If you’re fascinated by independent restaurants or have ever worked in the business, you’ll enjoy Monica Ali’s new novel, In the Kitchen, an insider portrait of a fortyish executive chef whose energies are focused on trying to open his own restaurant and whose personal life is a mess. Does this sound familiar? Watch the restaurant news in the paper. The chef from the Pacific Rim restaurant on the quay is now chef of the chic new Vietnamese restaurant; the executive chef of the chain pasta place has just opened his own upscale Italian restaurant; the manager of La Boheme is accusing her husband, the owner, of assault; and the bus boy at the pierogi drive-in has just been busted for cocaine.
Shortlisted for the Booker Prize for her stunning first novel, Brick Lane, Bangladesh-born Ali clearly knows her material. Chefs work 60-80 hours a week, endure stress in the kitchen and abuse from customers, work with people with - or have themselves - a variety of addictions, and are nomadic because stability is not the hallmark of success in this dysfunctional business. And there are also a lot of immigrants in restaurant work, as Ali knows.
Ali’s protagonist, Gabe Lightwood, fits this profile. As executive chef of the Imperial Hotel in London, he is overwhelmed with paperwork and the inadequacies of his staff, whom he defends but can’t control, and is just putting in his six months (though he promised 2 years) until he can prove to two potential backers that he can turn around a business. Ingredients are supposed to be fresh, but he catches an employee using frozen potatoes; Oona, his right-hand woman, the only woman of power on his staff, irritates him with her constant solicitous cups of tea and protective attitude toward the staff. He wants someone more efficient, faster, smoother. He is subtly racist, though he doesn't believe it.
“One thing he should do tomorrow was think of a way of getting rid of Oona. It would hardly be fair to hand her on to the next executive chef. He had nothing against her personally, and it wasn’t like she wasn’t willing to do things his way. But even when she was doing exactly what he asked of her, there was something so -what? -static about her. Even bustling around the kitchen, Oona had a way of seeming to stand stock-still.”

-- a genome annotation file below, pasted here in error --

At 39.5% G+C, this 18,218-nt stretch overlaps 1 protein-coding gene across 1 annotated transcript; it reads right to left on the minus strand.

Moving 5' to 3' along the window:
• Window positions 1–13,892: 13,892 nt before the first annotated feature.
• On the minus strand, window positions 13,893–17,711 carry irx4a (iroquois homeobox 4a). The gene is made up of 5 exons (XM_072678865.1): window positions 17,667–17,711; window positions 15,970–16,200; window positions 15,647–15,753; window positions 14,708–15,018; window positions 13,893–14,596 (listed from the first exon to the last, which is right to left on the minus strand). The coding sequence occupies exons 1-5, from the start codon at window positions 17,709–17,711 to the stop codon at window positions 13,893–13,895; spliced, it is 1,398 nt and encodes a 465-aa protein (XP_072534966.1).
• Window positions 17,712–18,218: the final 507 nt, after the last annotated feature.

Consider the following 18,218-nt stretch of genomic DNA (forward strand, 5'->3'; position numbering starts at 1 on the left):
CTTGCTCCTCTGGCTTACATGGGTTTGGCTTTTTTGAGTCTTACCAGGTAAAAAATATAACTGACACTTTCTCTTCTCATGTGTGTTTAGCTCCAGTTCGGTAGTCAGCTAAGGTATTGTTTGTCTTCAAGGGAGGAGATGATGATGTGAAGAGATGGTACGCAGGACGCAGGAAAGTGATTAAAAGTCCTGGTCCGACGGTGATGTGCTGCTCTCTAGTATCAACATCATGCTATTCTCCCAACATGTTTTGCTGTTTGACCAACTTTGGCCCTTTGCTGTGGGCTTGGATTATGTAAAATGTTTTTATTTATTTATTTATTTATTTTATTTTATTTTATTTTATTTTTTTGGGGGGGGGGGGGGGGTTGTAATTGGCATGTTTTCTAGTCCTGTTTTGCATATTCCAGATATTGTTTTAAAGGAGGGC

Although he has a girlfriend, a singer named Charlie, he is emotionally numb. He has never married, never made a commitment, though he tells himself he will marry Charlie soon. His father is dying of cancer, but he won't go home to visit until his sister bullies him. He has no friends and is lonely.
At the beginning of the novel, one of the restaurant porters, Yuri, is found dead in the basement of the hotel, where it turns out he has been living. Although the police say it was an accidental death, it is the catalyst for change in Gabriel, who is afraid he’ll be blamed and lose the backing for his own restaurant, as he sees pretty nearly everything in terms of his personal drama.
Then he meets Lena, who it seems had been living in the basement, and takes her home with him, fascinated by her ugly-attractiveness, slavish indifference to him, and history as a victim of slave-prostitute trafficking. Lena lies about almost everything, and her background isn’t quite clear to me at this point. She claims to have run away from her pimp.
Obsessed with this woman, Gabe feels compelled to lie about her to Charlie.
Gabe’s passivity can be annoying. He is not a likable hero, and we have to spend a lot of time with him, as the point-of-view is 3rd person limited. The narrative can be gloomy, but it fits the subject. Parts are slow, but parts are perfect. A little editing wouldn't have hurt.
Ali certainly knows and writes well about the hierarchy in restaurants, the immigrants who work there on the lower rungs, and the dysfunctional atmosphere, fed by the turnover.
I'm a little more than halfway through this, and am impressed.